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Lightning Divertor Strips.B737  
User currently offlineHAWK21M From India, joined Jan 2001, 31875 posts, RR: 54
Posted (14 years 9 months 1 week 6 days 13 hours ago) and read 4723 times:

Could anyone explain the principle of operation of the Lightning Divertor strips mounted on the Radome of a B737.

Think of the brighter side!
5 replies: All unread, jump to last
User currently offlineAirplay From , joined Dec 1969, posts, RR:
Reply 1, posted (14 years 9 months 1 week 6 days ago) and read 4685 times:

Lighting diverter strips provide a path of relatively less resistance than the radome, to allow lightning strikes and severe static discharge to make it's way to the airframe where the charge can be dissipated to the atmosphere properly and slowly through the static discharge devices. (Static wicks etc.)

The strips are "consumable". They are eaten away by large discharges and need to be inspected and replaced occasionally.

Radomes are made from non-metal composite materials or from re-enforced fibreglass type compounds. The radome is usually coated with a conductive compound so that it can handle most static charges and pass them to the airframe, but it can obviously not be covered in a metal shroud. The lightning diverters offer an additional level of protection.

Typical damage caused by static discharge on unprotected radomes range from tiny carbon filled pinholes to large holes burned through. Even small pin holes can cause water ingress and subsequent delamination caused by water expansion due to freezing.


User currently offlineHAWK21M From India, joined Jan 2001, 31875 posts, RR: 54
Reply 2, posted (14 years 9 months 1 week 5 days ago) and read 4651 times:

Is it only that it provides a Lower resistance to a lightening strike.To allow the charge to flow to the dischargers.
Or Is a similiar charge to lightening due to material characteristics present in the divertor strips also responsible.

Think of the brighter side!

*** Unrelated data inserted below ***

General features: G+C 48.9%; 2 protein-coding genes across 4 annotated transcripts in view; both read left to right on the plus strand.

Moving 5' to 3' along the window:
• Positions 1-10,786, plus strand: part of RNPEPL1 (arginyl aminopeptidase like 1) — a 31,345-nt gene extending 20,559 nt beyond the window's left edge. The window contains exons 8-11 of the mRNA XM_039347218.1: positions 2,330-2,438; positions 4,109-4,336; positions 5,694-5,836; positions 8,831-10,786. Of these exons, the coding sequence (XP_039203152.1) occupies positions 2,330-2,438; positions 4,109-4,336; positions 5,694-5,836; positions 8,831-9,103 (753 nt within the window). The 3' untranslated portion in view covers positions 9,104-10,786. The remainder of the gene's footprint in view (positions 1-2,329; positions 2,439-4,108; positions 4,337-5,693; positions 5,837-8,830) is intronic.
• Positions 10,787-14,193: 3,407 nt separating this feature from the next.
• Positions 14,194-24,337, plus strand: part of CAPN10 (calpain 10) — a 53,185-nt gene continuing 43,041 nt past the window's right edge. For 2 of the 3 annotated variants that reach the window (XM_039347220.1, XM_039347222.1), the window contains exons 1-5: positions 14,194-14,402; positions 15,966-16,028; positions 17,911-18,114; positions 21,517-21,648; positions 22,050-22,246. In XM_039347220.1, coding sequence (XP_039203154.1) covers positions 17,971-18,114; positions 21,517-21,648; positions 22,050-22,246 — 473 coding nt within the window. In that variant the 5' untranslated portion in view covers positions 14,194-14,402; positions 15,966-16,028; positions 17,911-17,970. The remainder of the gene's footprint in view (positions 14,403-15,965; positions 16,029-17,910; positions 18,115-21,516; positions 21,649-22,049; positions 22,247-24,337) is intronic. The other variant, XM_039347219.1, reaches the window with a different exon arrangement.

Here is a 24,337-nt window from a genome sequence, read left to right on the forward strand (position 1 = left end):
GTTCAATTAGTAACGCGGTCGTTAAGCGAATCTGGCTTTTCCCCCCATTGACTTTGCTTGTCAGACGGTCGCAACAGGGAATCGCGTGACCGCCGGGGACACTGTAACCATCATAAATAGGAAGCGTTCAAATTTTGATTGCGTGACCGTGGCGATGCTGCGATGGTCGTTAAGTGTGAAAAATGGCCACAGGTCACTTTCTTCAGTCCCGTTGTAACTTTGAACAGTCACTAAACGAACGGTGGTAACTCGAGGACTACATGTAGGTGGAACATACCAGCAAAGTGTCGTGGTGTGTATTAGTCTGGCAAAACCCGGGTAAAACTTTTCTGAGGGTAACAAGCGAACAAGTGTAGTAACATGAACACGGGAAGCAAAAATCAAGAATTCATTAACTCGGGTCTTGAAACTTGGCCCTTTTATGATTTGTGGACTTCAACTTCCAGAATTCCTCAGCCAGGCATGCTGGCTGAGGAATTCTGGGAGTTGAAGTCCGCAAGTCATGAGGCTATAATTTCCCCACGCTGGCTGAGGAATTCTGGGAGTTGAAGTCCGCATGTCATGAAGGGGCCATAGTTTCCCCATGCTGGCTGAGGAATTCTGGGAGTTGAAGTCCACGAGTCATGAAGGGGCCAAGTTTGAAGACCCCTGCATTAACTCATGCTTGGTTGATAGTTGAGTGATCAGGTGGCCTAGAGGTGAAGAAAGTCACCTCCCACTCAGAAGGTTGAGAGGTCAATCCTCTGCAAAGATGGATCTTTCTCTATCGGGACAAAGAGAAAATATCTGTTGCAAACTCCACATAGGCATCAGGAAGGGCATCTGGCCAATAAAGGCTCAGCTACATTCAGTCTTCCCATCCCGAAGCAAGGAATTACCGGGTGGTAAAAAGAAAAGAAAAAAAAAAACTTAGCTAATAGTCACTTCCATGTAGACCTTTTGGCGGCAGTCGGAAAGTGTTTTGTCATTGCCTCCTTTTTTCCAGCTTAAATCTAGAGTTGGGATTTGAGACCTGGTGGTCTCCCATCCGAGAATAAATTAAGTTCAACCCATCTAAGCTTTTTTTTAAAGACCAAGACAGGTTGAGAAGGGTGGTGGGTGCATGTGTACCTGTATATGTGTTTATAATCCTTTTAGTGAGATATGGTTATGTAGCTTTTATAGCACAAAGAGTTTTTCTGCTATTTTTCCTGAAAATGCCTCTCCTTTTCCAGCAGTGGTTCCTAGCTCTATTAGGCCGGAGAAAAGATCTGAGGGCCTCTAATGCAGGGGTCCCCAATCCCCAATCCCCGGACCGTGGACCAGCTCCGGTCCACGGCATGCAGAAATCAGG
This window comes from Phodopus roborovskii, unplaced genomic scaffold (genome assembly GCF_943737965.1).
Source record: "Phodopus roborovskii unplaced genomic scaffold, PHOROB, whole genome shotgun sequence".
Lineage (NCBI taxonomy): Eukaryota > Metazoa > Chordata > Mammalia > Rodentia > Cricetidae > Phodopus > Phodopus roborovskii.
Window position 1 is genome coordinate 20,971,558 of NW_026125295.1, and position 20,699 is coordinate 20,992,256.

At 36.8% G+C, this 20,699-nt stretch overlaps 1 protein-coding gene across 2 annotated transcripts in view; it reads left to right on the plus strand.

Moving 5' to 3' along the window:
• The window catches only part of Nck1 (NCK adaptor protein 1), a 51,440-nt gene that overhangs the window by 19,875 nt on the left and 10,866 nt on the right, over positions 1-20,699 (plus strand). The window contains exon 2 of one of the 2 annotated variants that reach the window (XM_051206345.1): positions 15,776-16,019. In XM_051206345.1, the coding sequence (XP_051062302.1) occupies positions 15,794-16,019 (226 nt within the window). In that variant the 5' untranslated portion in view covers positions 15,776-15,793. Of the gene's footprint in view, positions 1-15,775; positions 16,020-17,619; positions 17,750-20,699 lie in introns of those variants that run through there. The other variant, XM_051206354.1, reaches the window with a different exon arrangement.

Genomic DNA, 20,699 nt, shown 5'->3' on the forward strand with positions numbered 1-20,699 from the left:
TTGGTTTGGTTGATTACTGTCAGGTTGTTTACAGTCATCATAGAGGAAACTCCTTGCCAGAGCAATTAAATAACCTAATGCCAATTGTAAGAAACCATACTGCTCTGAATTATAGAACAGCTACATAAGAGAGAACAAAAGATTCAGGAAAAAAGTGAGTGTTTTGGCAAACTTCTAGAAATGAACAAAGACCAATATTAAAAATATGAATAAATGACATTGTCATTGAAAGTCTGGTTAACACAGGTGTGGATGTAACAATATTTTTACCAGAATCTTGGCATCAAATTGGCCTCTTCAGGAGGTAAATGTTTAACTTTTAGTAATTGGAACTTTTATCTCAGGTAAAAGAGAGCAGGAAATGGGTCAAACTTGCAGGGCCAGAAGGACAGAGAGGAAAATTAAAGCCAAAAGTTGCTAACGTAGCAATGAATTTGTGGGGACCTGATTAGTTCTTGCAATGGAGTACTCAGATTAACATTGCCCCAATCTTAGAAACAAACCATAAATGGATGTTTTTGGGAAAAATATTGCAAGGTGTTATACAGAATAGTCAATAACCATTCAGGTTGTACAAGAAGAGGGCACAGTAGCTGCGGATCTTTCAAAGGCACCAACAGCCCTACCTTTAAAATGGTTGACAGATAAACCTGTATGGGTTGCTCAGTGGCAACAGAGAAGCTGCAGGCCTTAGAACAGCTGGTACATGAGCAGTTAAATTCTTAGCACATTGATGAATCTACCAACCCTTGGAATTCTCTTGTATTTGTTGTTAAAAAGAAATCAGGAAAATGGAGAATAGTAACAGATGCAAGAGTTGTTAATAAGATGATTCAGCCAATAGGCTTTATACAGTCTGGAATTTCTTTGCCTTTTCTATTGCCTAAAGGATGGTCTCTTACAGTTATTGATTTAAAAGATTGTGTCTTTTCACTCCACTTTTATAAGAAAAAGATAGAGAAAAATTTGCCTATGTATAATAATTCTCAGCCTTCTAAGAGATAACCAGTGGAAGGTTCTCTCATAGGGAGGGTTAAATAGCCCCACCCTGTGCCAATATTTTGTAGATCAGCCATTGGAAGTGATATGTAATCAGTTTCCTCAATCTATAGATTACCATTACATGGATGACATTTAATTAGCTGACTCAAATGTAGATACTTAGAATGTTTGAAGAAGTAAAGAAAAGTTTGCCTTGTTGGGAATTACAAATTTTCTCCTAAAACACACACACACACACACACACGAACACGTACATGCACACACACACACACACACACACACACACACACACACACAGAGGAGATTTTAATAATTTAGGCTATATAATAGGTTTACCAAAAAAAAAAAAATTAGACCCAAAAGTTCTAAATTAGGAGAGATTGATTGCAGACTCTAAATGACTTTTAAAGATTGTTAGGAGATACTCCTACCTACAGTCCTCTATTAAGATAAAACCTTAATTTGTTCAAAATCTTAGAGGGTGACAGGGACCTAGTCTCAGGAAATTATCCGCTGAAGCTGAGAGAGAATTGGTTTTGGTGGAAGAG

User currently offlineMusang From United Kingdom, joined Apr 2001, 920 posts, RR: 6
Reply 3, posted (14 years 9 months 1 week 4 days 22 hours ago) and read 4647 times:

Airplay I take it you're referring to the radial metal strips on the nosecone.

Are you familiar with the black ring painted around the nose of British Airways 737s and 757s, at the joint between radome and forward pressure bulkhead?

I understand this serves the same function, but would be interested to know how it does so, and why the rest of the BA fleet don't have it.

Regards - Musang

User currently offlineAirplay From , joined Dec 1969, posts, RR:
Reply 4, posted (14 years 9 months 1 week 4 days 20 hours ago) and read 4644 times:

I think the black ring you are referring to is merely a strip of conductive paint that ensures that the radome is electrically bonded to the airframe.

A similar black strip can be found stradling rubber de-ice boots and wing leading edges on other aircraft that use pneumatic de-ice boots which are also conductive. (Many tires are conductive too)

The lightning diverter strips are usually directly connected to the radome mounting bolts.

User currently offlineAirplay From , joined Dec 1969, posts, RR:
Reply 5, posted (14 years 9 months 1 week 4 days 20 hours ago) and read 4639 times:

I've also been told that the black ring may be an aid in identifying ice buildup. Some turboprop aircraft have a similar black ring on the prop spinner. Any BA flight crew out there that can clear this up?

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